ensure access to food for all animals, especially if feed is restricted as part of the protocol or management routine. Food storage containers should not be transferred between areas that pose different risks of contamination without appropriate treatment, and they should be cleaned and sanitized regularly.

Management of caloric intake is an accepted practice for long-term housing of some species, such as some rodents, rabbits, and nonhuman primates, and as an adjunct to some clinical, experimental, and surgical procedures (for more discussion of food and fluid regulation as an experimental tool see Chapter 2 and NRC 2003a). Benefits of moderate caloric restriction in some species may include increased longevity and reproduction, and decreased obesity, cancer rates, and neurogenerative disorders (Ames et al. 1993; Colman et al. 2009; Keenan et al. 1994, 1996; Lawler et al. 2008; Weindruch and Walford 1988).

Under standard housing conditions, changes in biologic needs commensurate with aging should be taken into consideration. For example, there is good evidence that mice and rats with continuous access to food can become obese, with attendant metabolic and cardiovascular changes such as insulin resistance and higher blood pressure (Martin et al. 2010). These and other changes along with a more sedentary lifestyle and lack of exercise increase the risk of premature death (ibid.). Caloric management, which may affect physiologic adaptations and alter metabolic responses in a species-specific manner (Leveille and Hanson 1966), can be achieved by reducing food intake or by stimulating exercise.

In some species (e.g., nonhuman primates) and on some occasions, varying nutritionally balanced diets and providing “treats,” including fresh fruit and vegetables, can be appropriate and improve well-being. Scattering food in the bedding or presenting part of the diet in ways that require the animals to work for it (e.g., puzzle feeders for nonhuman primates) gives the animals the opportunity to forage, which, in nature, normally accounts for a large proportion of their daily activity. A diet should be nutritionally balanced; it is well documented that many animals offered a choice of unbalanced or balanced foods do not select a balanced diet and become malnourished or obese through selection of high-energy, low-protein foods (Moore 1987). Abrupt changes in diet, which can be difficult to avoid at weaning, should be minimized because they can lead to digestive and metabolic disturbances; these changes occur in omnivores and carnivores, but herbivores (Eadie and Mann 1970) are especially sensitive.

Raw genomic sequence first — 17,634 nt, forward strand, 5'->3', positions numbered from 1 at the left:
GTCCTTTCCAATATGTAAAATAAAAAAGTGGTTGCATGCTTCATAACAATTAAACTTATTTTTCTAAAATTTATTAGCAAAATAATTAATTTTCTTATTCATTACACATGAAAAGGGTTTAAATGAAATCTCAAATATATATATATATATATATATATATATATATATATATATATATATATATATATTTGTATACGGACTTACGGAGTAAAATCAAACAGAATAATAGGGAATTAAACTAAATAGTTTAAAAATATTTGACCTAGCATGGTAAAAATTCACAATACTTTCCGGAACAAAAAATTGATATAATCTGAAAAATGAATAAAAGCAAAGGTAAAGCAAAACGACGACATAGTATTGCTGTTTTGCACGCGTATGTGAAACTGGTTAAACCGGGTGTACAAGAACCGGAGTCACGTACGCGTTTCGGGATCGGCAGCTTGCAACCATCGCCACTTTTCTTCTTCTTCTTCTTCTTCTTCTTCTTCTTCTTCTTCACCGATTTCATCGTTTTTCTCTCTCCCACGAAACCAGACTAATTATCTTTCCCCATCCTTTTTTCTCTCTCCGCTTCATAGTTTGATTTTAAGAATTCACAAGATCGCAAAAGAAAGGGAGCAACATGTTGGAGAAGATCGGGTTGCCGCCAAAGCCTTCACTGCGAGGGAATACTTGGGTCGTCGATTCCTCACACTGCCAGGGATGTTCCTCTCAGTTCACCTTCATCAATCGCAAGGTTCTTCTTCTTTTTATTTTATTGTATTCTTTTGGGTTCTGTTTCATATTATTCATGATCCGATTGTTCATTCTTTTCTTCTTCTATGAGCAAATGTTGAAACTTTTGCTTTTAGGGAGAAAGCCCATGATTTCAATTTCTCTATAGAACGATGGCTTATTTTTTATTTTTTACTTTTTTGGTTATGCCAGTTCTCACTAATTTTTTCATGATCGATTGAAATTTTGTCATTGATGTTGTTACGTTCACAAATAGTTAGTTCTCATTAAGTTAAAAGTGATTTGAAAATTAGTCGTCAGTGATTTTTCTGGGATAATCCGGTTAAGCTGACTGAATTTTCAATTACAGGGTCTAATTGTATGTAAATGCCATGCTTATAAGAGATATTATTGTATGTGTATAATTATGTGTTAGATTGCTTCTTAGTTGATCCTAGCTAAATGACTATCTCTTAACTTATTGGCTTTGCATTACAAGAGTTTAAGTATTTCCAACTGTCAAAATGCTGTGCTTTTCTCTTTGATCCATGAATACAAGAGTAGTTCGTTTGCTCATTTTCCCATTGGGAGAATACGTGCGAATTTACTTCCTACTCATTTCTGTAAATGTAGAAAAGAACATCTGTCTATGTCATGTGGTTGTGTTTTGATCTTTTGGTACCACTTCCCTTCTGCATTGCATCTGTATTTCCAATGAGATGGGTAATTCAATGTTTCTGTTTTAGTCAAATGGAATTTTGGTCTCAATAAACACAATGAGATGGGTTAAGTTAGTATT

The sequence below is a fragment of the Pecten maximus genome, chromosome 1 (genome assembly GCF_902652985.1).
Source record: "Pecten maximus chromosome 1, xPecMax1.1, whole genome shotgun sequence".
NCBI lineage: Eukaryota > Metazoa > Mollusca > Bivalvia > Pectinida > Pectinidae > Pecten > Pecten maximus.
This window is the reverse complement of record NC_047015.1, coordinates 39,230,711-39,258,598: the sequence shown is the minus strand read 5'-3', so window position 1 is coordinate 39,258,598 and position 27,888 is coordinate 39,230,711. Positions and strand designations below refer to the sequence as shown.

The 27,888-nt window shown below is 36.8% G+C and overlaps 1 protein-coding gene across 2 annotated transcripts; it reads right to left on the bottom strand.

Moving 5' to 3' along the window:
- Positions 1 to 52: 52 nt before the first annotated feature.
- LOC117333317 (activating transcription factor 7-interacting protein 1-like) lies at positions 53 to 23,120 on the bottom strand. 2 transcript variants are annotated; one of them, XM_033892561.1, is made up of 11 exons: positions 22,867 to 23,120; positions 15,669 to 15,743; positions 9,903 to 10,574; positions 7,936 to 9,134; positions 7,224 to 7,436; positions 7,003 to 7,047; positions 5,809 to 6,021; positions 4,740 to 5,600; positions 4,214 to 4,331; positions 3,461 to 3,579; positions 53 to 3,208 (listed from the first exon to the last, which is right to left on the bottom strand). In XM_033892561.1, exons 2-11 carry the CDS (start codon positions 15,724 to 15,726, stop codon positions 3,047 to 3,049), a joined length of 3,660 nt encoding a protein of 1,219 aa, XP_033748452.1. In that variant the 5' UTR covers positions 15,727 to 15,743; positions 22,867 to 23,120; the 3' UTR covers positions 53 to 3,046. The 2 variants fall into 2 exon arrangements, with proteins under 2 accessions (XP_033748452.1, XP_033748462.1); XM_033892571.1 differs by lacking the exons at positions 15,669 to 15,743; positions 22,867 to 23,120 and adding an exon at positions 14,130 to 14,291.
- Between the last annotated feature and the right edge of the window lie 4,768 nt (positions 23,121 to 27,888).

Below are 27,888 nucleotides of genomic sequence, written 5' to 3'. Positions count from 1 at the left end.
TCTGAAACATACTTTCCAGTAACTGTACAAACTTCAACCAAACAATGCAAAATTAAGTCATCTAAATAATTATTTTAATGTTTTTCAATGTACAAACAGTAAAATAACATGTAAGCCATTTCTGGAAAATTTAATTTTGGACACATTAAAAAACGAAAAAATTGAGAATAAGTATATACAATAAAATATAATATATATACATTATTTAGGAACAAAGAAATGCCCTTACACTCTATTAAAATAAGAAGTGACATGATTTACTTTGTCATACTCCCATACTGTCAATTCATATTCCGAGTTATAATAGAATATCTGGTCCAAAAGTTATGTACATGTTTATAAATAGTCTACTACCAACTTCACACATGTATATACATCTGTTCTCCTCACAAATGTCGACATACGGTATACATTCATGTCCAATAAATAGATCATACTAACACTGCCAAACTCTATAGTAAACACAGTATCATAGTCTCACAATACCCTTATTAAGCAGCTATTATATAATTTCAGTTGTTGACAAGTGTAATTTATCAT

Water Animals should have access to potable, uncontaminated drinking water according to their particular requirements. Water quality and the definition of potable water can vary with locality (Homberger et al. 1993). Periodic monitoring for pH, hardness, and microbial or chemical contamination may be necessary to ensure that water quality is acceptable, particularly for use in studies in which normal components of water in a given locality



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